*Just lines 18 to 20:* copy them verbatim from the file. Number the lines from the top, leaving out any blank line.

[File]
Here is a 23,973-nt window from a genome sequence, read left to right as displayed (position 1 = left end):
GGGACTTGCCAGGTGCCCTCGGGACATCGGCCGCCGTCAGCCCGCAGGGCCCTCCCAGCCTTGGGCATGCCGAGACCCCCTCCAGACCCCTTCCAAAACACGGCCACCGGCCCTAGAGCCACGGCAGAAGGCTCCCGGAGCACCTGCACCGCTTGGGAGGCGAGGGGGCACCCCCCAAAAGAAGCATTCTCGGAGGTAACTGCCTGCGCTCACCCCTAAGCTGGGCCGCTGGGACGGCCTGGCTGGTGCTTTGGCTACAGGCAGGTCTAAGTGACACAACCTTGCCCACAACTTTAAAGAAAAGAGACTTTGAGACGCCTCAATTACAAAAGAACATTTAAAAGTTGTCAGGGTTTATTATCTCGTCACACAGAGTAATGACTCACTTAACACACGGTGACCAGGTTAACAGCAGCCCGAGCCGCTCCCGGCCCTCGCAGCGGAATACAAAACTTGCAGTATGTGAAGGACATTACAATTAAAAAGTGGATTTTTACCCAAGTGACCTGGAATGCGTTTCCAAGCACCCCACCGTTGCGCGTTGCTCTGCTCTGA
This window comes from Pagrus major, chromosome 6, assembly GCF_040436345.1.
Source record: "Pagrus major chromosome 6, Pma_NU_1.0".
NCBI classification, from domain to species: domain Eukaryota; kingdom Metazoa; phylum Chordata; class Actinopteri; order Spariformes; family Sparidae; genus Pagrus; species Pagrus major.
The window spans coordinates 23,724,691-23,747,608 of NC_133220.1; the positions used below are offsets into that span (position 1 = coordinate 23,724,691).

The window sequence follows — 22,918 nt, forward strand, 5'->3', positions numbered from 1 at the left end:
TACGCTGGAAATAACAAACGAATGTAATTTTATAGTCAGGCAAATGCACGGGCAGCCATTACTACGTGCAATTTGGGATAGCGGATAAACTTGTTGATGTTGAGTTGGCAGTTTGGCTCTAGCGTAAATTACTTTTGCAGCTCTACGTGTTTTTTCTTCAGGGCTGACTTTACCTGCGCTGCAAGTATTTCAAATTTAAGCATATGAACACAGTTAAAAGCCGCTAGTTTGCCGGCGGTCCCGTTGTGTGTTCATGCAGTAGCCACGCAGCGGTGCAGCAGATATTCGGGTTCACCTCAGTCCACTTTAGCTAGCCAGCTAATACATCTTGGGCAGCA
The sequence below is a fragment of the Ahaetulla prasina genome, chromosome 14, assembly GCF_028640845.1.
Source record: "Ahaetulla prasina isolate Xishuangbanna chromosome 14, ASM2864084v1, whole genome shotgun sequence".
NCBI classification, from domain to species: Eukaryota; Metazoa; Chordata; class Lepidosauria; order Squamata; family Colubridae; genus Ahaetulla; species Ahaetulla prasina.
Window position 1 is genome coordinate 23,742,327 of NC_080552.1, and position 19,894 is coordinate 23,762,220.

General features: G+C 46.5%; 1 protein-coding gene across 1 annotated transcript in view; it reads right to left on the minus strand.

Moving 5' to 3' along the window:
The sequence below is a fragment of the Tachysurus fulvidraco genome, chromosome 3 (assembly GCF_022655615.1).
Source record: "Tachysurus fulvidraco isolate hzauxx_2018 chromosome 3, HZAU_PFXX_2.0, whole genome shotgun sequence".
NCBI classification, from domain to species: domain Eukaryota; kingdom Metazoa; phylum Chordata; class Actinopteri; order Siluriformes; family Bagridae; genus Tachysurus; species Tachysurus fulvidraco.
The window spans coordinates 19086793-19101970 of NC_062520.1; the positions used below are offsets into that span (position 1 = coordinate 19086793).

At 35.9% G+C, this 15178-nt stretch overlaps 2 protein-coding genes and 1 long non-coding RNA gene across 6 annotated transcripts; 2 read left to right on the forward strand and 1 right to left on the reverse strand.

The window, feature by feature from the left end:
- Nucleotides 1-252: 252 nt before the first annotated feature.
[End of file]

The window spans coordinates 19086793-19101970 of NC_062520.1; the positions used below are offsets into that span (position 1 = coordinate 19086793).

At 35.9% G+C, this 15178-nt stretch overlaps 2 protein-coding genes and 1 long non-coding RNA gene across 6 annotated transcripts; 2 read left to right on the forward strand and 1 right to left on the reverse strand.

The window, feature by feature from the left end: